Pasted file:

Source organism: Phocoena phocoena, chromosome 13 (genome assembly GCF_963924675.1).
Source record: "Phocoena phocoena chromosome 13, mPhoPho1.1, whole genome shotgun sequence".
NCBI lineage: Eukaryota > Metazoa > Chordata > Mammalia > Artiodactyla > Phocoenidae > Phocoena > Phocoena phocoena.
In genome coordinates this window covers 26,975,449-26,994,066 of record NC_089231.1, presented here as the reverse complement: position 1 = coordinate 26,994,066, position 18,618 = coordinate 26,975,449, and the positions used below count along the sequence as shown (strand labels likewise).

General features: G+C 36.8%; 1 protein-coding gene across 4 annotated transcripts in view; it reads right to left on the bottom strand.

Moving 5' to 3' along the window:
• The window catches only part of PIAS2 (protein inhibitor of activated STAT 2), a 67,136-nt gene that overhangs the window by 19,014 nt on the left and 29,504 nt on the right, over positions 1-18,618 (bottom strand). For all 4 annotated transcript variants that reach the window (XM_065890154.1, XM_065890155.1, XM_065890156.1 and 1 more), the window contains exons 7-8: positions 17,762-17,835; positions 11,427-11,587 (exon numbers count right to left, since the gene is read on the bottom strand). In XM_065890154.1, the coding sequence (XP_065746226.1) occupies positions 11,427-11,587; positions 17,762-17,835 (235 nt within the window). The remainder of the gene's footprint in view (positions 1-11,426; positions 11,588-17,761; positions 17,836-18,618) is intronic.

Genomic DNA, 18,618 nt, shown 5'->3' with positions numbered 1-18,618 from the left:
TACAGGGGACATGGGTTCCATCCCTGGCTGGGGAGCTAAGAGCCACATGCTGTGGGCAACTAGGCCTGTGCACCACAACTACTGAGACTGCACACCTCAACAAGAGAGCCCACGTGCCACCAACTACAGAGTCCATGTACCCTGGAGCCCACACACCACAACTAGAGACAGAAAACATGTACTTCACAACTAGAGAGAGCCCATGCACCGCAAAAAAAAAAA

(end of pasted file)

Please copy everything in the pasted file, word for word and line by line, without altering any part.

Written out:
Source organism: Phocoena phocoena, chromosome 13 (genome assembly GCF_963924675.1).
Source record: "Phocoena phocoena chromosome 13, mPhoPho1.1, whole genome shotgun sequence".
NCBI lineage: Eukaryota > Metazoa > Chordata > Mammalia > Artiodactyla > Phocoenidae > Phocoena > Phocoena phocoena.
In genome coordinates this window covers 26,975,449-26,994,066 of record NC_089231.1, presented here as the reverse complement: position 1 = coordinate 26,994,066, position 18,618 = coordinate 26,975,449, and the positions used below count along the sequence as shown (strand labels likewise).

General features: G+C 36.8%; 1 protein-coding gene across 4 annotated transcripts in view; it reads right to left on the bottom strand.

Moving 5' to 3' along the window:
• The window catches only part of PIAS2 (protein inhibitor of activated STAT 2), a 67,136-nt gene that overhangs the window by 19,014 nt on the left and 29,504 nt on the right, over positions 1-18,618 (bottom strand). For all 4 annotated transcript variants that reach the window (XM_065890154.1, XM_065890155.1, XM_065890156.1 and 1 more), the window contains exons 7-8: positions 17,762-17,835; positions 11,427-11,587 (exon numbers count right to left, since the gene is read on the bottom strand). In XM_065890154.1, the coding sequence (XP_065746226.1) occupies positions 11,427-11,587; positions 17,762-17,835 (235 nt within the window). The remainder of the gene's footprint in view (positions 1-11,426; positions 11,588-17,761; positions 17,836-18,618) is intronic.

Genomic DNA, 18,618 nt, shown 5'->3' with positions numbered 1-18,618 from the left:
TACAGGGGACATGGGTTCCATCCCTGGCTGGGGAGCTAAGAGCCACATGCTGTGGGCAACTAGGCCTGTGCACCACAACTACTGAGACTGCACACCTCAACAAGAGAGCCCACGTGCCACCAACTACAGAGTCCATGTACCCTGGAGCCCACACACCACAACTAGAGACAGAAAACATGTACTTCACAACTAGAGAGAGCCCATGCACCGCAAAAAAAAAAA